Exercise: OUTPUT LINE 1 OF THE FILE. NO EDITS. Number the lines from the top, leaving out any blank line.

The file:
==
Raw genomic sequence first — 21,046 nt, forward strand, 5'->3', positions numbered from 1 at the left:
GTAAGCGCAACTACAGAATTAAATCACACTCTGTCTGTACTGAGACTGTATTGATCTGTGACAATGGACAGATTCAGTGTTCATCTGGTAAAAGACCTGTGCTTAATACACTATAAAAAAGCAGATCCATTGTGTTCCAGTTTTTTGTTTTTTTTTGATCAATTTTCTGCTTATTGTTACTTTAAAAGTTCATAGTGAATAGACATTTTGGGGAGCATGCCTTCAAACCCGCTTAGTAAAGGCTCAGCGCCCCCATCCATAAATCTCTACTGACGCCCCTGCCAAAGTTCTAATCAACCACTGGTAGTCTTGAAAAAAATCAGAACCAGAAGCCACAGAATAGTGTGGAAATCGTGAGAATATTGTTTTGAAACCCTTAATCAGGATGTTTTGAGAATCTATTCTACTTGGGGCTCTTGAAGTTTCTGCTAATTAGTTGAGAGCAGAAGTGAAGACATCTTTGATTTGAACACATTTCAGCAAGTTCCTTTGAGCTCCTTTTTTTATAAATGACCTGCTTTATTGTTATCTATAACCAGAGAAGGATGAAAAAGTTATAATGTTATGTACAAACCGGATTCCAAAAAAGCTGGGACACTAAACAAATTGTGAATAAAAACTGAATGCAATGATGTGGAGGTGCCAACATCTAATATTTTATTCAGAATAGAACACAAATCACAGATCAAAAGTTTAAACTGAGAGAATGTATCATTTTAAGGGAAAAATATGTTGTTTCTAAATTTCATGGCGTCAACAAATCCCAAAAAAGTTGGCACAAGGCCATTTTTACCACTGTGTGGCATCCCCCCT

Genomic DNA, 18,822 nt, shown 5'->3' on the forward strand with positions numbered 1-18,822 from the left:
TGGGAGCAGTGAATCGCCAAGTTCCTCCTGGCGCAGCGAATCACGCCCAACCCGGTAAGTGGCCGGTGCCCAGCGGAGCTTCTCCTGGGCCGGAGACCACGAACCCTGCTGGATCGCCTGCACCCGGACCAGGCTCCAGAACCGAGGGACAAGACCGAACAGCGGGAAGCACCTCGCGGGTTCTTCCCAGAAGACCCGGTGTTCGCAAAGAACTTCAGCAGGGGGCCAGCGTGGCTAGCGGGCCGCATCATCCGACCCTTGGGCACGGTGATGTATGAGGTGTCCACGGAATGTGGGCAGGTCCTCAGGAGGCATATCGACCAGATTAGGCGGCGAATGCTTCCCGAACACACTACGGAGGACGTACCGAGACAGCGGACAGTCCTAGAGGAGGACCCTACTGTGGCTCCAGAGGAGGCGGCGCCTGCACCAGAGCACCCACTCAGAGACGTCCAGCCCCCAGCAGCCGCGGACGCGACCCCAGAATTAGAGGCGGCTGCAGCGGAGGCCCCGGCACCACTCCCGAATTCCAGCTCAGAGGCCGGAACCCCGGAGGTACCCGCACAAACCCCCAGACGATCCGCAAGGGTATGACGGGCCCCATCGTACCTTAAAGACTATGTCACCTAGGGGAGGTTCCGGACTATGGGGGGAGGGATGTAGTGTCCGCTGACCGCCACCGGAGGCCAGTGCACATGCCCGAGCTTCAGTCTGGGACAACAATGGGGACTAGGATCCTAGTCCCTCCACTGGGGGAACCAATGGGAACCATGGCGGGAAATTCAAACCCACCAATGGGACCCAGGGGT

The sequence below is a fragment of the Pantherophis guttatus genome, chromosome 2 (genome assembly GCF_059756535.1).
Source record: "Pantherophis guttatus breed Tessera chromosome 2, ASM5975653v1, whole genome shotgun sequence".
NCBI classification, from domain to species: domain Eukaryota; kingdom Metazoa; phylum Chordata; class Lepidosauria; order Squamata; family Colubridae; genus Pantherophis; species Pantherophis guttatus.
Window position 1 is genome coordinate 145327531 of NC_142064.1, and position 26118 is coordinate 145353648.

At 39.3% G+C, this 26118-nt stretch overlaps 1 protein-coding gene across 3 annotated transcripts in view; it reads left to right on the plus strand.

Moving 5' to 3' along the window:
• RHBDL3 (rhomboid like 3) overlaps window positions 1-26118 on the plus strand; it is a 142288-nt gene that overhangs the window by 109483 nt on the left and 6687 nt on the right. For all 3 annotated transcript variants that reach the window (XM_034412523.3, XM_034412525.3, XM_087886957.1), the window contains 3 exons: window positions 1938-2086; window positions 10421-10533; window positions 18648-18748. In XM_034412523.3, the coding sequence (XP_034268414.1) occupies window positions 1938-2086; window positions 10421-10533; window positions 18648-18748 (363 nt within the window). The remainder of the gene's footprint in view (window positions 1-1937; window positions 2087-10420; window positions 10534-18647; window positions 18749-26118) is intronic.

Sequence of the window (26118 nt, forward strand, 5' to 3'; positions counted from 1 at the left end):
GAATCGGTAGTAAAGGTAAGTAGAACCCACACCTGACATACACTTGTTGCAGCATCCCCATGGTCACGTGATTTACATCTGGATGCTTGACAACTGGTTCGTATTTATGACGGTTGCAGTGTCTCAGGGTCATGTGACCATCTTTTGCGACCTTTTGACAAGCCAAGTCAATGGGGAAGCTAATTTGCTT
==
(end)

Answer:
Raw genomic sequence first — 21,046 nt, forward strand, 5'->3', positions numbered from 1 at the left: